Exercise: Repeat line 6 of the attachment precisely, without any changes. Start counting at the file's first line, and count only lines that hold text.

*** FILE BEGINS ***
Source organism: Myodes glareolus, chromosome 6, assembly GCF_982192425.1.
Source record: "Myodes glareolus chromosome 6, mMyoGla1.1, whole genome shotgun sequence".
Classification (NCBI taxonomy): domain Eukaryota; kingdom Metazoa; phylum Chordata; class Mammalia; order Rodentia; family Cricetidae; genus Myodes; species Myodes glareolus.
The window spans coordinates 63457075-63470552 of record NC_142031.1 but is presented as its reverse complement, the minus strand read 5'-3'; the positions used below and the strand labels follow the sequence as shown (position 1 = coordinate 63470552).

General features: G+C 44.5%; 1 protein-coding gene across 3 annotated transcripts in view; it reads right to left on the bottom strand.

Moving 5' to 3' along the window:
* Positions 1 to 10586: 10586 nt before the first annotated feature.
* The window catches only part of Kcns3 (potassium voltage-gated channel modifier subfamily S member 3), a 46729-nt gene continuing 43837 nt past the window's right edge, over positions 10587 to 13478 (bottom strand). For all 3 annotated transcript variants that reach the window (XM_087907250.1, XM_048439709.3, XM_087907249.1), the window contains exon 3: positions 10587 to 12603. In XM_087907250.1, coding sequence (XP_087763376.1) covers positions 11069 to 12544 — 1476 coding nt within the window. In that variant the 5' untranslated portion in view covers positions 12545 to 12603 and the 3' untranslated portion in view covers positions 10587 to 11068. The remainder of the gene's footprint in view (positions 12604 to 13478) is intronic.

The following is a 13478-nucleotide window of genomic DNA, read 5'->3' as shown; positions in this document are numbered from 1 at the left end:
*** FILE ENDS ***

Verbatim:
Moving 5' to 3' along the window: